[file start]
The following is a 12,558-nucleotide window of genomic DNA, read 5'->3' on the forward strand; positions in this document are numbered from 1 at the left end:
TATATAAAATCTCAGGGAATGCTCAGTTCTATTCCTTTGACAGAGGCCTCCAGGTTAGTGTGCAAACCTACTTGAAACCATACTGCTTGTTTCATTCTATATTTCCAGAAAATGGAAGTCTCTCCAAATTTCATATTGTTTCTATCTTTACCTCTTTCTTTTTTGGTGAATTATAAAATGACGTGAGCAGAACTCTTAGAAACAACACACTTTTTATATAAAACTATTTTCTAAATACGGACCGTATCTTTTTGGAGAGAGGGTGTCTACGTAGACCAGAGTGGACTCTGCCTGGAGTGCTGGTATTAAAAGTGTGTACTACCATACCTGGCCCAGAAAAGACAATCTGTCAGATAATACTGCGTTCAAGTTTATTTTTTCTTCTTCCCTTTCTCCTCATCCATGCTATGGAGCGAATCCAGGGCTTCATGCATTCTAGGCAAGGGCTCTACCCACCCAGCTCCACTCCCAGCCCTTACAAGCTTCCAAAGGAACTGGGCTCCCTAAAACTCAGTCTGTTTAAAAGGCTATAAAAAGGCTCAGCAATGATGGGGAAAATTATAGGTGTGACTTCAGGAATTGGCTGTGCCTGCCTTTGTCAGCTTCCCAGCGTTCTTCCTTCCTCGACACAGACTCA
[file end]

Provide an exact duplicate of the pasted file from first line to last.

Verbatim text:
The following is a 12,558-nucleotide window of genomic DNA, read 5'->3' on the forward strand; positions in this document are numbered from 1 at the left end:
TATATAAAATCTCAGGGAATGCTCAGTTCTATTCCTTTGACAGAGGCCTCCAGGTTAGTGTGCAAACCTACTTGAAACCATACTGCTTGTTTCATTCTATATTTCCAGAAAATGGAAGTCTCTCCAAATTTCATATTGTTTCTATCTTTACCTCTTTCTTTTTTGGTGAATTATAAAATGACGTGAGCAGAACTCTTAGAAACAACACACTTTTTATATAAAACTATTTTCTAAATACGGACCGTATCTTTTTGGAGAGAGGGTGTCTACGTAGACCAGAGTGGACTCTGCCTGGAGTGCTGGTATTAAAAGTGTGTACTACCATACCTGGCCCAGAAAAGACAATCTGTCAGATAATACTGCGTTCAAGTTTATTTTTTCTTCTTCCCTTTCTCCTCATCCATGCTATGGAGCGAATCCAGGGCTTCATGCATTCTAGGCAAGGGCTCTACCCACCCAGCTCCACTCCCAGCCCTTACAAGCTTCCAAAGGAACTGGGCTCCCTAAAACTCAGTCTGTTTAAAAGGCTATAAAAAGGCTCAGCAATGATGGGGAAAATTATAGGTGTGACTTCAGGAATTGGCTGTGCCTGCCTTTGTCAGCTTCCCAGCGTTCTTCCTTCCTCGACACAGACTCA